Sunday November 17, 2019

Vaccine Shows Promise for Preventing Latent Tuberculosis Infection from Turning into Active Disease

The lung disease kills more than a million people a year, mostly in poor countries, and about one-third of the world's people harbor

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Vaccine, Tuberculosis, Infection
A QuantiFERON-TB blood test. Data published in The Lancet Respiratory Medicine journal shows screening with QuantiFERON. VOA

An experimental vaccine proved 50% effective at preventing latent tuberculosis infection from turning into active disease in a three-year study of adults in Africa.

Doctors were encouraged because protection declined only a little after two years, and even a partially effective vaccine would be a big help against TB. The lung disease kills more than a million people a year, mostly in poor countries, and about one-third of the world’s people harbor the bacteria that cause it.

Results were reported Tuesday at a conference in India, the country hardest hit by TB, and published by the New England Journal of Medicine.

There is a TB vaccine now, but it’s given only to very young children and partly prevents severe complications. Researchers have been seeking a vaccine that also works in adults, to curb spread of the disease.

Vaccine, Tuberculosis, Infection
Doctors were encouraged because protection declined only a little after two years, and even a partially effective vaccine would be a big help against TB. Pixabay

GlaxoSmithKline’s experimental vaccine was tested in nearly 3,600 adults in Kenya, South Africa and Zambia who were infected with TB but who did not also have HIV, the virus that causes AIDS.

Half were given two doses of vaccine a month apart and the rest got dummy shots. Thirteen people in the vaccine group and 26 in the other group developed active TB.

The new results show that “the vaccine is holding up” over time, and mark an important step toward having a prevention tool that’s been sought for 100 years, said Dr. Paula Fujiwara, scientific director of the International Union Against Tuberculosis and Lung Disease, the group hosting the conference in Hyderabad, India.

Plans are underway for another, definitive study, which will take at least several more years, she said.

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After two-year results were announced last year, the World Health Organization called the vaccine a major breakthrough and has been holding meetings to discuss how to further its development. (VOA)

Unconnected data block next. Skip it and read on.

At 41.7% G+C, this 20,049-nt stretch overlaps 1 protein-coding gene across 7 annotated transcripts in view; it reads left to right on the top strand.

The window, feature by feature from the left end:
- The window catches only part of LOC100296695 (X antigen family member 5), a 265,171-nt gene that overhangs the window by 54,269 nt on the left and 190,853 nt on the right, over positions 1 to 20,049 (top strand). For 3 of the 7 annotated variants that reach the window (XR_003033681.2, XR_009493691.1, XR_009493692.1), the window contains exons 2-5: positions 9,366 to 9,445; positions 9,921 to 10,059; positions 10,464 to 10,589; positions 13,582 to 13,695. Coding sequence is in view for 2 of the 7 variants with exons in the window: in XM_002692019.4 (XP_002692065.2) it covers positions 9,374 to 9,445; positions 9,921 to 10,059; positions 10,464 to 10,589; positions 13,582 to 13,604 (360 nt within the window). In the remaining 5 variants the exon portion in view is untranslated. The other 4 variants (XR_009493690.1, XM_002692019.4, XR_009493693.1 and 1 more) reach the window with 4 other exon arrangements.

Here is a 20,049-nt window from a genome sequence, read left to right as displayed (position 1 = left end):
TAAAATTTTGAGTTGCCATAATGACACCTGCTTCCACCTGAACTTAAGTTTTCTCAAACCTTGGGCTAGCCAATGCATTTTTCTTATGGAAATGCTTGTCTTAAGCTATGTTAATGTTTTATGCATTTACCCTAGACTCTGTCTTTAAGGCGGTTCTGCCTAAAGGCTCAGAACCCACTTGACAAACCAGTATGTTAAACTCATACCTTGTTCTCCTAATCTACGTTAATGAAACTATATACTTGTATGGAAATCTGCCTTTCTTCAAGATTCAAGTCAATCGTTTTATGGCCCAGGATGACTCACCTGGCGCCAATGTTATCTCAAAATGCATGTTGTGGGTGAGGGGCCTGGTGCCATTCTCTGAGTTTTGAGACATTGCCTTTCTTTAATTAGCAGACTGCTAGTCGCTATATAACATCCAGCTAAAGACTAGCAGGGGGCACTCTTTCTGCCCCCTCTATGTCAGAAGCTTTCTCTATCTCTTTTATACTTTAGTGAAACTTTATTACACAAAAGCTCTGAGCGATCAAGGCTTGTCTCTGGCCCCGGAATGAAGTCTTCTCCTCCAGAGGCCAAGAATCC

Next Story

Ebola Vaccine Approved in Europe in Landmark Moment

The next step, prequalification by the World Health Organization, is expected within days

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Ebola, Vaccine, Europe
FILE - Congolese Health Ministry officials carry the first batch of experimental Ebola vaccines in Kinshasa, Democratic Republic of Congo, May 16, 2018. VOA

This week the European Commission gave approval to a Ebola vaccine — an act that the World Health Organization calls landmark moment for global health and a likely game-changer in the battle against this deadly disease.

This is the first time an Ebola vaccine has been licensed anywhere in the world.  The next step, prequalification by the World Health Organization, is expected within days.

Prequalification means WHO is satisfied with the vaccine’s quality, safety and effectiveness.

WHO spokesman Christian Lindmeier tells VOA this is an important step and a great achievement for public health.

Ebola, Vaccine, Europe
This is the first time an Ebola vaccine has been licensed anywhere in the world. Wikimedia Commons

“This will speed up any further process of getting a vaccine into a country for licensing, for manufacturing, for having more quantity of the vaccine whenever we need it or ahead of a presumed outbreak in order to vaccinate health care workers and first-line responders to have them ready for the battle against Ebola,” said Lindmeier.

The vaccine, in its experimental stage, has been and continues to be used in the ongoing Ebola epidemic in the eastern Democratic Republic of Congo.  It has been used to protect more than 250,000 people in the DRC’s Ituri and North Kivu provinces.

Lindmeier says WHO has developed a roadmap aimed at accelerating prequalification and licensing of the vaccine.  This will enable the agency to quickly roll out the vaccine in high risk countries in Africa.

“What does this mean right now for the Democratic Republic of Congo?  Right now, nothing will change because the vaccines as they are available will be used… But it is absolutely great news to see that this has now been approved and will be prequalified,” said Lindmeier.

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Lindmeier says there likely will be a higher demand for Ebola vaccine in coming years.  He says WHO is working with Gavi, the Vaccine Alliance, the United Nations Children’s Fund and other partners to develop a Global Ebola Vaccines Security Plan to fulfill growing needs and to ensure vaccine security. (VOA)